Adenoid Cystic Carcinoma in the news

A story in the Daily InterLake about Tina LeDuc from Montana and her fight to get coverage for health care during treatment for ACC:

In the fight of her life, by Candace Chase

I am not sure universal health care would have solved her problem (I know too many bad stories from the UK and Germany about folks getting caught in care rationing or waiting for care past the point of usefulness), but something has to be done about getting coverage for healthcare.

Tina has a web site of her own: There is a comment board - send Tina some good words as she continues on her treatment path to get rid of ACC.

Sunday, August 24, 2008

New FAQ on Adenoid Cystic Carcinoma at ACCRF

The ACC Research Foundation has published a new FAQ that may be useful if you or someone you know is newly diagnosed with Adenoid Cystic Carcinoma:
Take a look at it and see if it helps answer some of your questions. This page is the result of at least three volunteers that worked together to get it up: Dan Dube', Kara Gelb, and myself. We are currently working on getting a reputable table of statistics on this rare cancer - stay tuned!
Also, feel free to send me a comment through this blog, if I can be of assistance as a patient that has experienced one form of Adenoid Cystic Carcinoma and its treatment. None of us are total experts on this disease - sadly, not even health professionals - but if enough of us communicate, we just might get a handle on it. (The comments sent through this blog end up in my email box before being published, in case you wonder where yours went after you sent it.)

Sunday, August 17, 2008

We lost another cancer warrior

I found Leroy Sievers' blog right at the time I was diagnosed with Adenoid Cystic Carcinoma, and have read it ever since. I felt kicked in the gut when I read this yesterday:

Journalist, 'My Cancer' Blogger Leroy Sievers Dies

Rest in peace, brave warrior.

Monday, August 11, 2008

More about hospice care - from someone who knows much more than I

Thank goodness for Dr. Wendy S. Harpham's comment on my previous post about hospice care. I admit that I am pretty pragmatic about things - after all, when facing possible removal of my left ear, I was already scouting out sources that could create snap-on ears for each holiday (bling, I want bling, if I can't have the real thing). I approach my palliative care plan the same way and expect my caregivers to respect that viewpoint. However, I know that is not how everyone views their personal road. I am putting Dr. Harpham's comment here, so you can easily find the wonderful information she shares (I added direct links to the resources):

"I appreciate your perspective and advice. But your comments make it sound like hospice is just another practical decision in life.

Hospice is a highly-charged emotional word and concept. Many healthy people - and I venture most people who are newly diagnosed with life-threatening illness - do not want to think about hospice, let alone discuss it.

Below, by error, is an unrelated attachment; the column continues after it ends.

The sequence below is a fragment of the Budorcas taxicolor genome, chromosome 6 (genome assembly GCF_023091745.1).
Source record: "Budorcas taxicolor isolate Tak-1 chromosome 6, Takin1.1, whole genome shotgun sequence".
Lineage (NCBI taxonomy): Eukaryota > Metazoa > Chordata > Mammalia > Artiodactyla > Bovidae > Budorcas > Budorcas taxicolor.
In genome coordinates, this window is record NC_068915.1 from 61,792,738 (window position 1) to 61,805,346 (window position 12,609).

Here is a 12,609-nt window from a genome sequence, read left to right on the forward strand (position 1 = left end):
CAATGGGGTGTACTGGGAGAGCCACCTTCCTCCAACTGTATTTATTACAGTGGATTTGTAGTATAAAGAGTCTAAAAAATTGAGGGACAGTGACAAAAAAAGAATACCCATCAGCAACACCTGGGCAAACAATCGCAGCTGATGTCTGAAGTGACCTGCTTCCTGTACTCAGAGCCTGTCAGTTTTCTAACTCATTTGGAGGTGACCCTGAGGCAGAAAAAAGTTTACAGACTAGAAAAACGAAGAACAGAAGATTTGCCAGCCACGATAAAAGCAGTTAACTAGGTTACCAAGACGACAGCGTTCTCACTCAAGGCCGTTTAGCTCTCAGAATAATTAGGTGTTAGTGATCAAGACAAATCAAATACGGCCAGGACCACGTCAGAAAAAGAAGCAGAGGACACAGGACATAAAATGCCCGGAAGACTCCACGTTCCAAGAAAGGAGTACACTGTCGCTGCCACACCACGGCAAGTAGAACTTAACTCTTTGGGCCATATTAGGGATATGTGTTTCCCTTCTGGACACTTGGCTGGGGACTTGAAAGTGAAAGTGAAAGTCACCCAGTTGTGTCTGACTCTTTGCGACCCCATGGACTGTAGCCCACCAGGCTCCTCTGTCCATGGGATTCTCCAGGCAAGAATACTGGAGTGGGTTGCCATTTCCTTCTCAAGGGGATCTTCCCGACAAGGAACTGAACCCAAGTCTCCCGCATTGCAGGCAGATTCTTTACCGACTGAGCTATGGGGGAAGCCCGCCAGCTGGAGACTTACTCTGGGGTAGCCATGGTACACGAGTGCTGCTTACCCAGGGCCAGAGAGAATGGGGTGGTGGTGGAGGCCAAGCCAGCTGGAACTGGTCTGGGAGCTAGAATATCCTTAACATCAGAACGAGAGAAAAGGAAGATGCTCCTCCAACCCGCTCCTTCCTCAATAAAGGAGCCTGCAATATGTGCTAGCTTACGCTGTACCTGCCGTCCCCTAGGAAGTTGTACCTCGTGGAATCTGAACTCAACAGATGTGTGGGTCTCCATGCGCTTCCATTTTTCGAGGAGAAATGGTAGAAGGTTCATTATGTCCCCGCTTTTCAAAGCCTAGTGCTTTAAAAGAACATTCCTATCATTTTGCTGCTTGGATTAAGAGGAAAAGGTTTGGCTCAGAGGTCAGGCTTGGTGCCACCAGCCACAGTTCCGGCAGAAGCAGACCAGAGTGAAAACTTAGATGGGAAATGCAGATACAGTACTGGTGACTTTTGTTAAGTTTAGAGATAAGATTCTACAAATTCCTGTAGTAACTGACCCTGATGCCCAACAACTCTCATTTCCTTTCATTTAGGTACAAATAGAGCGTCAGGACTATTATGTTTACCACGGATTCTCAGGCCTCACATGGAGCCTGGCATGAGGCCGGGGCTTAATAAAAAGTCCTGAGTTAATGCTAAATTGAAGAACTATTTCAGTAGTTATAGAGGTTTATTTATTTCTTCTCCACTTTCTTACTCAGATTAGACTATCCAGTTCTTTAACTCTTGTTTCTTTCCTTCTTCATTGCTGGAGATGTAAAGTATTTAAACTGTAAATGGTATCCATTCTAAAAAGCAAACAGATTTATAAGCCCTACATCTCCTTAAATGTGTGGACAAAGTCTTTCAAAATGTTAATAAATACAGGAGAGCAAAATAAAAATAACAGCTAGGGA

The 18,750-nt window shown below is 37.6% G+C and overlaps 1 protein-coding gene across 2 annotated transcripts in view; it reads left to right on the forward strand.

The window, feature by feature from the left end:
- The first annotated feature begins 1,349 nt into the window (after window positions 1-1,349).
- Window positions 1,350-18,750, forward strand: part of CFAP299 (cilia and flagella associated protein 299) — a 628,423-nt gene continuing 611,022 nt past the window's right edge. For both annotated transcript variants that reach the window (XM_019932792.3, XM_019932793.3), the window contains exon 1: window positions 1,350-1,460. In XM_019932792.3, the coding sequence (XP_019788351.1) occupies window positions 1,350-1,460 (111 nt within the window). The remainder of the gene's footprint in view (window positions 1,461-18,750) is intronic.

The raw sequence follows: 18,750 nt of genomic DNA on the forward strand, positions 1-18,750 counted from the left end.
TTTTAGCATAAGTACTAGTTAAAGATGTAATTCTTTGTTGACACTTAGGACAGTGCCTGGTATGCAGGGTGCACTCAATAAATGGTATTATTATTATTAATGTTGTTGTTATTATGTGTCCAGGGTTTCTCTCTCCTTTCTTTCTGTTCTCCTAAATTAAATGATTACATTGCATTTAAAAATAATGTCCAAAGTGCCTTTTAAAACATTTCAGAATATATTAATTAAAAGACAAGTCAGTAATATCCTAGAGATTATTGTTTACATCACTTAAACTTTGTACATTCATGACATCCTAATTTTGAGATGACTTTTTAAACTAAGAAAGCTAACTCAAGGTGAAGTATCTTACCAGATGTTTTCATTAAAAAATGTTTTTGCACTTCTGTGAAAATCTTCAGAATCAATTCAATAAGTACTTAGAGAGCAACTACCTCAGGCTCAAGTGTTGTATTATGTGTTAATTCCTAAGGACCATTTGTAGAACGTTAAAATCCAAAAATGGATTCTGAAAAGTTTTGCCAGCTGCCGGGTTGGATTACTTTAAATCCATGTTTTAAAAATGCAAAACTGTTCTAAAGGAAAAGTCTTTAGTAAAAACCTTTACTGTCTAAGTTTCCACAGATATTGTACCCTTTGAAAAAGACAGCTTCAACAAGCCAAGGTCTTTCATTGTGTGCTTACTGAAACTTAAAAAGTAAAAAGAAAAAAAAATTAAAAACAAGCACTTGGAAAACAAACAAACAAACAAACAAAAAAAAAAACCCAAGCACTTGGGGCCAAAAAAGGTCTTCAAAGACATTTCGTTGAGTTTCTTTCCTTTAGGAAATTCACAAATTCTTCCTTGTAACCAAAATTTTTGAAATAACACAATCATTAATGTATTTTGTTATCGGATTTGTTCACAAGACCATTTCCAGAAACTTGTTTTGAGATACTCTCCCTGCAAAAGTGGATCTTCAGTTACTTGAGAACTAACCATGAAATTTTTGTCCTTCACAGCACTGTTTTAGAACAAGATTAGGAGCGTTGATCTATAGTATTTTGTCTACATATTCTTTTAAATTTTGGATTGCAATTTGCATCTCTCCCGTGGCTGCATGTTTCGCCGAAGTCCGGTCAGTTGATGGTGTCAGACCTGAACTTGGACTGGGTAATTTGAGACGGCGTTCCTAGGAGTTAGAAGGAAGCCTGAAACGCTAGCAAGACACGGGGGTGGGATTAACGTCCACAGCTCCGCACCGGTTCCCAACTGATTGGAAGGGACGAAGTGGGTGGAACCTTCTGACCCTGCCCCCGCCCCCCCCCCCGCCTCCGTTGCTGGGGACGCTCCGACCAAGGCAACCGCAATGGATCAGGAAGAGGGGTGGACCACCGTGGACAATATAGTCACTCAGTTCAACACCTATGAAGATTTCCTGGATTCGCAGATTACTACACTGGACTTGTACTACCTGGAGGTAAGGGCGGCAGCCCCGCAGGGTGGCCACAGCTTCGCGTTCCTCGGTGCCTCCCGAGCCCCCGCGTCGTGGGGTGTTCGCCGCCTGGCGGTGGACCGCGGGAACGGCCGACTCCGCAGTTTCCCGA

I am a vocal advocate for hospice care. In order for patients and their families to optimize use of this healing service, we need to acknowledge and address the understandable emotional obstacles to considering or accepting hospice care. The NPR blog by Leroy Sievers has been a prime example of struggle.

I wrote a column about hospice for professionals in oncology that can be accessed at:

With hope, Wendy"

Added August 12, 2008 - Here is a link to Leroy Sievers latest post regarding his decision about hospice care and the over 100 comments on it: (cheeky)

Sunday, August 10, 2008

In case you are considering hospice care

Did you know that I once worked for a multi-disciplinary rural hospice? I think it was the only one in the nation at the time (early 90's). I learned about the new duties while I was at an MCMLA (medical librarian) meeting in Colorado Springs, during a break when I called back to the office to find out if I had any messages - what a way to learn about a complete job change! Anyway, since those days, and because of some personal experience with family members and close friends who have used hospice, I have always told folks to consider it when the care involved when living with a life-threatening illness gets to be too much. Personally, I plan to outlive hospice - I don't want to sign up for hospice 3 days before I die, in other words. The service and care that hospice professionals offer frees up the family members to REALLY spend time with the person who is ill, and to pay attention to the important things that need to be done and said those during those special last months. Last thing I want is my loved ones worrying about stuff that a hospice professional can take care of, instead of us talking together.
Information about hospice can be found here: There are in-patient hospice centers around, in case you need one - check with your doctor. The best one in the world, in my opinion, and one that I had the honor of visiting, is the San Diego Hospice: And, speaking about your doctor - you might want to check early as to their personal view of hospice, since they are the ones that can sign you into one. If you have a doctor that doesn't believe in the usefulness of hospice, or might actually have something against hospice (viewing it as 'giving up', for example), you might want to change doctors, or be very clear on your wishes from the start. The saddest stories I hear are the ones about people experiencing terminal illness, and they get placed in hospice the day before or two weeks before they die. I am glad that they went at all, but all of the wonderful support that hospice offers was never offered to them - what a shame.